Using these criteria, he arrives at a mantle length of 2.25 m and a total length of 37 feet for Architeuthis . Note that this is still nearly twice as large as the biggest Mesonchyoteuthis specimen on record.

However Dr. O’Shea told the BBC that, in his opinion, the recovered Mesonchyoteuthis specimen was still a juvenile, and that the species could concievably grow to a mantle length of 4.0 m. The BBC article provided no explanation for this theory, but I was able to track down an abstract (linked to below) in which Dr. O’Shea attempts to justify his position. Evidently he believes that certain squid beaks recovered from the stomach contents of sperm whales are those of mature Mesonchyoteuthis, and he interprets their size as indicating a maximum mantle length of 4.0 m. This is especially interesting, because in the very same article he states that no mature Mesonchyoteuthis have ever been recovered, so it’s anyone’s guess how he knows how big they can get from looking at their beaks. It would be one thing if there were a large number of juvenile specimens that exhibited a predictable increase in beak size over time, but from all the information I have been able to find, there has been exactly ONE other intact Mesonchyoteuthis specimen ever recovered.

Even more remarkably, in this article (which was apparently last updated two months after the new specimen was found-- and a month after the BBC interview in which he introduced the whole “juvenile colossal squid” idea), Dr. O’Shea indicates that he still hasn’t gotten around to comparing the beaks: “Should the beaks from sperm whale stomach contents be appreciably larger than those from the present carcass, then we can say that the animal does attain a considerably larger size. If not then it would appear that the reputed size that this animal attains has again been exaggerated, as it has for over a century with Architeuthis.” I was unable to locate the results of the comparison, or indeed if it was ever made.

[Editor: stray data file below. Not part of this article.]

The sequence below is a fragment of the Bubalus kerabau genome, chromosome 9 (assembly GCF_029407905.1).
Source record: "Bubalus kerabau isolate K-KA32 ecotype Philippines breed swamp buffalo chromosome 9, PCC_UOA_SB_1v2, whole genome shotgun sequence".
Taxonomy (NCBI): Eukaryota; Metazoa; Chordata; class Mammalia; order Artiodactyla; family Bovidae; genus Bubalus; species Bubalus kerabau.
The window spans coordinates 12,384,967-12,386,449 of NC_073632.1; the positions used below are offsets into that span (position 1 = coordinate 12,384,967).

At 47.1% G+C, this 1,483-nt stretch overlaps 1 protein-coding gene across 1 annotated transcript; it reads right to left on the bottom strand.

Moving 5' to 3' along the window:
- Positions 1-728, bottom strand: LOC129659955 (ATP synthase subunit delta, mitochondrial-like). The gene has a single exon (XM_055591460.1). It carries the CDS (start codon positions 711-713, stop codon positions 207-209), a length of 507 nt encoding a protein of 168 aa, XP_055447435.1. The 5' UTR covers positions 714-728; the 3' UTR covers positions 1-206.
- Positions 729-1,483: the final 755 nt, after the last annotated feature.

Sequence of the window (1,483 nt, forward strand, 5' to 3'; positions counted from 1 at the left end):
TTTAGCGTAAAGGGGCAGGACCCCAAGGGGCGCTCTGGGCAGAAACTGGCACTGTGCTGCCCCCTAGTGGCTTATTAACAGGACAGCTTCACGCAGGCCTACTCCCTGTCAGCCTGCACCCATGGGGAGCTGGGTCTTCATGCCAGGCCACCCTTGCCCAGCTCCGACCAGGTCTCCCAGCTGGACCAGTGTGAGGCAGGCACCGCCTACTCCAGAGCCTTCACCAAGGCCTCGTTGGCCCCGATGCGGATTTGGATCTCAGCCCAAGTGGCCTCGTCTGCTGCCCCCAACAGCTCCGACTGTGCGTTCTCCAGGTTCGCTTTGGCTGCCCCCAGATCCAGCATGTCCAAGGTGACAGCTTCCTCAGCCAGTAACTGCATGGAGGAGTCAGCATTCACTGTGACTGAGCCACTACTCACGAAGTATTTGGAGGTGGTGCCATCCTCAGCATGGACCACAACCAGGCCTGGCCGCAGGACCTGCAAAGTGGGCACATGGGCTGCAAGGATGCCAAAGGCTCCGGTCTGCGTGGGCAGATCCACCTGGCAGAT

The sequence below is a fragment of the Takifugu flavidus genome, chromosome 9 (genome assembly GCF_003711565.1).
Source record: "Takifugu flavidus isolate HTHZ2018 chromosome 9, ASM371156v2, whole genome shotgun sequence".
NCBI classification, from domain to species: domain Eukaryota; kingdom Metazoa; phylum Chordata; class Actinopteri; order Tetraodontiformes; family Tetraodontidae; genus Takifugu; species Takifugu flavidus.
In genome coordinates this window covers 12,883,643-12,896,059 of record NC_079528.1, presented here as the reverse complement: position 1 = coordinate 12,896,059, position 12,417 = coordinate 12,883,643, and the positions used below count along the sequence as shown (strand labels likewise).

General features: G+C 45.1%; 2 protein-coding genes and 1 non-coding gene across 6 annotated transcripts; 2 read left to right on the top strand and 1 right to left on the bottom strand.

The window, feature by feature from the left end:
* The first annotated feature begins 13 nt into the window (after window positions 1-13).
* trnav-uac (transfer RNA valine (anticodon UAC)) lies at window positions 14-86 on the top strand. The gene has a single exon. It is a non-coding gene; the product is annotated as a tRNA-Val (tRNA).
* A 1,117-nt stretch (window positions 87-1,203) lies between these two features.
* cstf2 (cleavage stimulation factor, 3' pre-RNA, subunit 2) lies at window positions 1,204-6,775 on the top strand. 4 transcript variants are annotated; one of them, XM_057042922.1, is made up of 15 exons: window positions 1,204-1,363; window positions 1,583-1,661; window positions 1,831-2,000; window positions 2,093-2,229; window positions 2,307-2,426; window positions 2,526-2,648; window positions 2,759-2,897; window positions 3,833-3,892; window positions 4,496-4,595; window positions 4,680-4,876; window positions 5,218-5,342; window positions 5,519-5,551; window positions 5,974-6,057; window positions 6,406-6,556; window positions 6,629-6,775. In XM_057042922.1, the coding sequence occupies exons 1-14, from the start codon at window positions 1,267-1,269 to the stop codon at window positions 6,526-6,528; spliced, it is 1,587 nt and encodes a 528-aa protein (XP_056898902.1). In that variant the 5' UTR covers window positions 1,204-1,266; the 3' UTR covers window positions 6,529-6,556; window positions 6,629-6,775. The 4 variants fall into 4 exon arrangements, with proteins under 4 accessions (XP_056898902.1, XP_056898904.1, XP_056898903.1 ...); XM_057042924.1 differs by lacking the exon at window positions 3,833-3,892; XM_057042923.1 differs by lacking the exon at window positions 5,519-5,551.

I wasn’t sure which forum would be most appropriate for this screed, and the mods are certainly welcome to relocate it to wherever it is deemed appropriate. I’d certainly like to know what the current zoological consensus is regarding the so-called “colossal squid.” However, my ongoing curiosity about the animal itself has gradually been overshadowed by my suspicion that this entire affair is a monument to crap science. I’ve come across several biology sites lately stating flat out that the “colossal squid” is the largest squid.

Am I just reading this material completely wrong (a real possibility, I freely admit), or does none of it make any real sense at all? Dr. O’Shea seems to be quite well regarded in his field, and he certainly has my apologies if my impression of his ludicrously sensationalist work on this subject is completely off base. Perhaps someone here can provide some updated information on the current state of squid research that would shed light on this issue.